Date of Award

Spring 1980

Project Type


Program or Major


Degree Name

Doctor of Philosophy


The final say decision measure of marital power has fared poorly in several studies which have examined its validity. This research was designed to explore two possible explanations for these findings: (1) inadequate or inappropriate procedures in previous validity studies, and (2) weaknesses of the final say measure itself, including insensitivity to item saliency and the discrepancies in responses between family members.

Several US samples and one from India provided the data for this study. These samples had been gathered in other studies in which husbands', wives' and/or children had responded to the final say decision index. Up to three versions of the final say index were computed for each respondent. In the first version, decision items were unweighted (FSD index). In the other two versions, items were weighted by their relative importance (WFSD index) or by the amount of conflict associated with the particular decision area (CFSD index).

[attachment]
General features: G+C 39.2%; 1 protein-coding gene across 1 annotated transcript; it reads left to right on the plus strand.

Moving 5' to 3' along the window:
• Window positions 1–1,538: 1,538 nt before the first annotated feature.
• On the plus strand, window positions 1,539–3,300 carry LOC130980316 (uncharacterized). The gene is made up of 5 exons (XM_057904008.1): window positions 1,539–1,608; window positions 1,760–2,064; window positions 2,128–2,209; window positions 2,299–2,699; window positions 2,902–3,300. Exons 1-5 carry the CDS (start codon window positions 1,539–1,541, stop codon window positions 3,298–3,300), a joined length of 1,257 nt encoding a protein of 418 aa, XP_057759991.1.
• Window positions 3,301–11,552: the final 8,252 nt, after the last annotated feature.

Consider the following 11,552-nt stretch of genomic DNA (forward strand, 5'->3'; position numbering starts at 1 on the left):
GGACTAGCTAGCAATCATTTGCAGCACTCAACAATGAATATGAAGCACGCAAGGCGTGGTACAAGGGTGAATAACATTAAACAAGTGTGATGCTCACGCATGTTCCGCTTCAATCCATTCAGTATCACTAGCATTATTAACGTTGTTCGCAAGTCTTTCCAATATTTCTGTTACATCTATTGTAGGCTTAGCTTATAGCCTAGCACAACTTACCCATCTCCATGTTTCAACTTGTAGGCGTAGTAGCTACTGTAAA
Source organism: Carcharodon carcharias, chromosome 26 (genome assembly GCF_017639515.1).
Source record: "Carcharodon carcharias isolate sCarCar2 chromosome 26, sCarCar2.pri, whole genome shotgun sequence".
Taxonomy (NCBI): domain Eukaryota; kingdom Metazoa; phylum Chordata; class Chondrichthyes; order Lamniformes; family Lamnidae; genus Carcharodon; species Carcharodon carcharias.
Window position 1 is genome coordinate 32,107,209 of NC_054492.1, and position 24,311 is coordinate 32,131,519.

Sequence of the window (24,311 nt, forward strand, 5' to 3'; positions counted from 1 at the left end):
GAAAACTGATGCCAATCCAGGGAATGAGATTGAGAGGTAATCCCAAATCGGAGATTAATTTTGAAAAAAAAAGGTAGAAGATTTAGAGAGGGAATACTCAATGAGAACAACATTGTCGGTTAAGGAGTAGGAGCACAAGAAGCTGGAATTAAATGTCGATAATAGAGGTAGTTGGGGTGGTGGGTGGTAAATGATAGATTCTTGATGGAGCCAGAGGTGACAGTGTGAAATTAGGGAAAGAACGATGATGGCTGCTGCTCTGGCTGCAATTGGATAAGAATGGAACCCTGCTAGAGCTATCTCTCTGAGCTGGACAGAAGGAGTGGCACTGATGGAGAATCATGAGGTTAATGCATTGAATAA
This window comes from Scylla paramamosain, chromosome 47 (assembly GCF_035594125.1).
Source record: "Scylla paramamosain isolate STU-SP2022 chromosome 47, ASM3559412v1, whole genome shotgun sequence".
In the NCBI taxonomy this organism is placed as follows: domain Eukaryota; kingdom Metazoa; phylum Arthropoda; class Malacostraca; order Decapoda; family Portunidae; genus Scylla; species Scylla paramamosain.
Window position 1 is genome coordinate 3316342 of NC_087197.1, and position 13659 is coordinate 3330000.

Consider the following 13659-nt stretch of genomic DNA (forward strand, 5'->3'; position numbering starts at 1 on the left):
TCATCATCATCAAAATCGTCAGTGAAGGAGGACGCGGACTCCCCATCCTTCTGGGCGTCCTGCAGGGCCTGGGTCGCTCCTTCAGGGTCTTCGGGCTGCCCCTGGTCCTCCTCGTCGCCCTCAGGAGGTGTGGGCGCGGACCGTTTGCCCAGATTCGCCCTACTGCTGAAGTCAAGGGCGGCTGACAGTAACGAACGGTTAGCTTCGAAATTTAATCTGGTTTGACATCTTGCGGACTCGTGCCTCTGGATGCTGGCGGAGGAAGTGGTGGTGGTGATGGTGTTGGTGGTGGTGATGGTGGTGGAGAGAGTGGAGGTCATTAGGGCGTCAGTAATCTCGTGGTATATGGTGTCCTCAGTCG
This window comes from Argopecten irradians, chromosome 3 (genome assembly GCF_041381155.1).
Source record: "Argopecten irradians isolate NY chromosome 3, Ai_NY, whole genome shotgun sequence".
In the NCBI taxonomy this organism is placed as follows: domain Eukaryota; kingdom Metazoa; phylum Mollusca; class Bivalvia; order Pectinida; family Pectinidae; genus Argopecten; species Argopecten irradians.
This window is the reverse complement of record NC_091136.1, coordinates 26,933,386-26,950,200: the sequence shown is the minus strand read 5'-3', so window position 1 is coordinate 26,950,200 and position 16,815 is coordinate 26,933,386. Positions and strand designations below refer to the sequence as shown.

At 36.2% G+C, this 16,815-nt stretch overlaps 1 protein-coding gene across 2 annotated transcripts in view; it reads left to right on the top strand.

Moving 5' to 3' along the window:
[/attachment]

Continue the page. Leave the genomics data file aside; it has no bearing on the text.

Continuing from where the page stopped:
The reliability and validity of these measures and of measures based on the responses of husbands, wives and children was assessed through analytical procedures such as (1) analysis of item-removed alpha coefficients and (2) external criterion correlation analysis. The major findings of the study are: (1) The final say decision measure has cross-cultural validity, evidenced by consistent patterns among the validity coefficients across samples (though the coefficients were generally low). (2) Weighting the final say decision measure by importance or conflict does not improve validity and reliability. (3) The reliability of power measures based on wives' reports is higher than measures using husbands' reports. (4) The validity of measures derived from husbands' and wives' reports is basically equivalent. (5) Although there is some indication that power measures based on children's reports have the highest reliability and validity, the small sample size and other problems make such comparisons tenuous.

The results indicate that the simple unweighted final say measure is a more valid and reliable instrument than previous research has suggested.